Working with FTSE 100 companies we have continued to drive corporate change. Landsec, the UK’s largest commercial property development and investment company, agreed to introduce gender pay gap reporting by grade after our activists Carl and Louise posed questions at their AGM. This commitment demonstrates to other FTSE companies that work to reduce pay gaps can and should be done - and it is hopefully just the beginning.
We’ve also supported activists to lobby HSBC to improve its gender pay gap, which is currently a shocking 55%. Over 200 of you wrote to Ian Stuart, CEO of HSBC UK, asking him to take action to reduce the potential for pay discrimination and we recently received a reply from him.
We will build on this work, supported by Joseph Rowntree Charitable Trust, throughout 2021 - working with unions, businesses and the third sector on tackling equal pay.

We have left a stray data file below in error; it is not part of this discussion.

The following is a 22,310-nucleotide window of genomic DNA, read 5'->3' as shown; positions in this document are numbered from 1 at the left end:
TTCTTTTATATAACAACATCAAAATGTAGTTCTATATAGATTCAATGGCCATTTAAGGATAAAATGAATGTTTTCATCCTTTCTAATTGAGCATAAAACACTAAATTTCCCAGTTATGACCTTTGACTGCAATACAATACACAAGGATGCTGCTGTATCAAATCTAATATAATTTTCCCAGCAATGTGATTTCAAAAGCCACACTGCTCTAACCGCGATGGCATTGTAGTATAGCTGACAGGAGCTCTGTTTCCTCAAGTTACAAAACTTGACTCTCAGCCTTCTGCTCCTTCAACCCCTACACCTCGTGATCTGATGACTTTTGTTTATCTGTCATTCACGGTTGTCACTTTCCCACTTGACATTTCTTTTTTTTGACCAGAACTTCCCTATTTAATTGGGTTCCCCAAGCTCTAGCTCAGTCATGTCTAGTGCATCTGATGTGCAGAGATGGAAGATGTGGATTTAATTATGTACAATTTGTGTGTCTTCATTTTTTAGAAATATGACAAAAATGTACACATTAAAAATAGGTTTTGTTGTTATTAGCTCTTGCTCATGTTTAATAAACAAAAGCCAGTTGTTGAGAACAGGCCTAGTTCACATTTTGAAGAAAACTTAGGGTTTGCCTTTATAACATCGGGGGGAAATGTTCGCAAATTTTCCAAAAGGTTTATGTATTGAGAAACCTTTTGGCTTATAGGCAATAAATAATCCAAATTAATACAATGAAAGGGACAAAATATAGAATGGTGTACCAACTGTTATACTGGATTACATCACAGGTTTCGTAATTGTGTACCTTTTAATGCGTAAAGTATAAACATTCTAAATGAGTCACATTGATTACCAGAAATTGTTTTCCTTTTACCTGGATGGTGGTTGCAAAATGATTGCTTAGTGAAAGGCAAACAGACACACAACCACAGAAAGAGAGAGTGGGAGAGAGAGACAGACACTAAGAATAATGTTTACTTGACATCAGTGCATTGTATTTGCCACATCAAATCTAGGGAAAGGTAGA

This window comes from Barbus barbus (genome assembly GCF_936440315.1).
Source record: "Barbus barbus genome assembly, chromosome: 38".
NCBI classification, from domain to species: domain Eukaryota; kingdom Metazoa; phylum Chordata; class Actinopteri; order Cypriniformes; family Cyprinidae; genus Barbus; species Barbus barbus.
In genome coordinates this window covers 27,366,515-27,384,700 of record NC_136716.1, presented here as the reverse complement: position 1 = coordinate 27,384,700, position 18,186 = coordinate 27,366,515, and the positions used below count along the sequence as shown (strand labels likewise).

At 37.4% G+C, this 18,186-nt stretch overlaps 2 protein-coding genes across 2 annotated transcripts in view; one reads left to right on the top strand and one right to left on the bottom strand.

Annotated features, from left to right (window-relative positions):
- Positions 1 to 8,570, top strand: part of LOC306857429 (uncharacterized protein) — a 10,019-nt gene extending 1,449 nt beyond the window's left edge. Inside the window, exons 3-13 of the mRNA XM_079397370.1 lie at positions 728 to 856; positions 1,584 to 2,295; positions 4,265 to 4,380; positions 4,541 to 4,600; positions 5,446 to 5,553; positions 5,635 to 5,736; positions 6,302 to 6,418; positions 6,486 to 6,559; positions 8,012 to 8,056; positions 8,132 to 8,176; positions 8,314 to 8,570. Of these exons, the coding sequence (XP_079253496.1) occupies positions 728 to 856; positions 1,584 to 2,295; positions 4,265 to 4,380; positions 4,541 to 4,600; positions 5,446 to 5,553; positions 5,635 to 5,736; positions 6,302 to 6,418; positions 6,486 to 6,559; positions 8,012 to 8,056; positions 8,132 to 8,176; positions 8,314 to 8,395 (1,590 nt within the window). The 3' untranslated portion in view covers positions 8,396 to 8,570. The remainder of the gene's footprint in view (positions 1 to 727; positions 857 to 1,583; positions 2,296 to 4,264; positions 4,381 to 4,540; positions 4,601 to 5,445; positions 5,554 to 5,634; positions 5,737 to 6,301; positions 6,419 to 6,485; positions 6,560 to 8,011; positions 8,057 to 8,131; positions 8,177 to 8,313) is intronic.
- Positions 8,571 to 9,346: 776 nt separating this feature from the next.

The Equality Trust: Supporter Survey
We couldn’t do what we do without your support, and we would like to ask you a few quick questions about our work and plans. This will help us with our strategic thinking as well as assessing how we are doing. Please fill out our supporter survey before the end of January - we really want to hear from you.
The Equality Trust has always been at its most powerful when it works with its supporters to create change. In the spirit of activism and action, here are some things you can do now, today, tomorrow, next week, and next year to combat inequality.